John evidently was a Palestinian. He was part of the inner circle of the three among the Twelve. With his Gospel record being written last he takes a different approach to recording all about Jesus. He basically answers the question, ‘Who is Jesus?’ His answers are: l) the Word of God (l:14); 2) the Lamb of God (l:29,36); 3) the Messiah (l:41); 4) the Son of God (l:49); 5) the King of Israel (l:49); 6) the Savior of the world (4:42). This has its climax with Thomas’ “My Lord and my God”(20:28). Instead of following the life of Jesus, his Gospel centers on in part seven signs to show who Jesus is and what His purpose was: l) turning water into wine (2:1-11);2) the cure of the nobleman’s son (4:46-54); 3) the cure of the paralytic (5:1-18); 4) the feeding of the multitude (6:6-13); 5) walking on the water (6:16-21); 6) giving sight to the blind (9:1-7); 7) raising of Lazarus (ll:1-45). He also records seven “I am” sayings of Jesus: l) bread of life (6:35); 2) the light of the world (8:12); 3) the door of the sheep (10:7); 4) the good shepherd (10:11); 5) the resurrection and the life (ll:25); 6) the way, the truth, and the life ( 14:6), 7) the true vine (15:l).
I Prologue. 1:1-18
II Revelation to old Israel: the public ministry. 1:19-12:50: John the Baptist; calling of disciples; cleansing of the Temple. Signs. Nicodemus and the woman of Samaria. The climactic sign, the raising of Lazarus; the religious leaders decide to put Jesus to death. The close of the public ministry.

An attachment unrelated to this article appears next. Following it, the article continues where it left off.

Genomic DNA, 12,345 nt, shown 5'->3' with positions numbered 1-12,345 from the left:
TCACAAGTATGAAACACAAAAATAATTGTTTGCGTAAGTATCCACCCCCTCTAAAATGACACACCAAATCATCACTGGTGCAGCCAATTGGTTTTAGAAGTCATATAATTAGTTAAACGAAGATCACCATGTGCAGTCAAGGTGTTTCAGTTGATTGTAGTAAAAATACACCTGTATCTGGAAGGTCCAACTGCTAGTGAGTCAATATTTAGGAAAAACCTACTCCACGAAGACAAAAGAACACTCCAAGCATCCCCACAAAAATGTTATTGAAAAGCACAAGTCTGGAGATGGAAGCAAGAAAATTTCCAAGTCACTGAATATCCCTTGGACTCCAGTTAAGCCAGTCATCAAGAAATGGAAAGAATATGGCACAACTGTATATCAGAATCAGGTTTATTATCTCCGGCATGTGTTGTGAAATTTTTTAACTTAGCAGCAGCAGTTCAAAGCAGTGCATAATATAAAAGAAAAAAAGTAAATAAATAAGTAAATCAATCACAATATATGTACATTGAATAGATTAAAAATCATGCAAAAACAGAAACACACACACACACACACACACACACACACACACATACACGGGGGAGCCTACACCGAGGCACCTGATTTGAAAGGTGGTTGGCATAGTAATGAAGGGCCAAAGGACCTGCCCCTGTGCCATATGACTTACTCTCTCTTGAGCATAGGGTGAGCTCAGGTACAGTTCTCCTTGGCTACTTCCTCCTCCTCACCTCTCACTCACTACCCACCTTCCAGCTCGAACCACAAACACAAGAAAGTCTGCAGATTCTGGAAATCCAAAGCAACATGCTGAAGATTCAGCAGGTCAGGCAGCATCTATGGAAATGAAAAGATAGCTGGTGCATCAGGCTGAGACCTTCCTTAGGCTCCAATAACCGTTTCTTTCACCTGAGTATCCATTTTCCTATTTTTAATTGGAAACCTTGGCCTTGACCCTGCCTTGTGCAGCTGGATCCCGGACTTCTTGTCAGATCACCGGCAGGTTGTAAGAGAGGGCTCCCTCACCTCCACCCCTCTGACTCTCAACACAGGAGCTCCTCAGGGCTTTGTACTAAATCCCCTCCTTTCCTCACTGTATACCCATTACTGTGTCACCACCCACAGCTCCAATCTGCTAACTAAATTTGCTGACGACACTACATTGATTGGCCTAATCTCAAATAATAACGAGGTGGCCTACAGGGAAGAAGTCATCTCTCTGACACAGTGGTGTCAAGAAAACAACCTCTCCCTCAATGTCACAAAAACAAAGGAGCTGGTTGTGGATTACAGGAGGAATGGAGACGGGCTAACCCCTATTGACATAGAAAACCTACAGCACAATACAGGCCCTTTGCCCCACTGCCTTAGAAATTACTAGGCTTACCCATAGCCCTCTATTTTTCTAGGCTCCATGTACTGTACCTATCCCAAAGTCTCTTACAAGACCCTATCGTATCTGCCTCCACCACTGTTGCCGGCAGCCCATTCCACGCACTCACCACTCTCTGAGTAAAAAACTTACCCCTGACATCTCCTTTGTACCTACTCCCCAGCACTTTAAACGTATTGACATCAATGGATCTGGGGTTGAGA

III Revelation to new Israel: disclosures to the disciples.13:1-20:29; The Upper Room: washing the disciples’ feet, discourses, and prayer. Gethsemane, arrest, trial, crucifixion, death, burial, resurrection, and appearances of the risen Lord.
IV Conclusion of the book.20:30-31
V Epilogue. 21:1-25
Highlights – Eglise Lutherienne de Confession au Congo
Our sister church in the Democratic Republic of Congo now has 2063 souls served by 38 pastors, 36 assistants and 7 catechists. They are divided into six districts with the concentration of the members in Katanga Province. Although they lost two pastors this last year, that was more than made up five times over. The head of the church, Pastor Muzakuza, makes trips to the outlying stations throughout the year to train the pastors. On Sunday afternoons the pastors who are close in attend a class. All pastors have to go through: the 14 pamphlets on differences between us and other churches, Mueller’s “My Church and Others” and of course the catechism ending with an examination. The translation committee has done a lot of translating into French and Swahili. The CLC was able to supply the ELCC with 500 Swahili catechisms translated by the translation committee and printed in the USA. Once all pastors are familiar with the catechism then it will be distributed to members to be taught from it. While there are some who were Lutheran previously, most have come from other backgrounds.
The church began in 1998 with Pastor Muzakuza’s family. Government registration of the church does present a serious problem as it is so expensive and difficult. We have not been able to start any self-help programs due to trying to find something that is workable. As many of you may know, the country is coming out of some very difficult times with civil war and economic hard times. Our prayers are with our brothers and sisters that God would continue to bless them with His all-sufficient Word.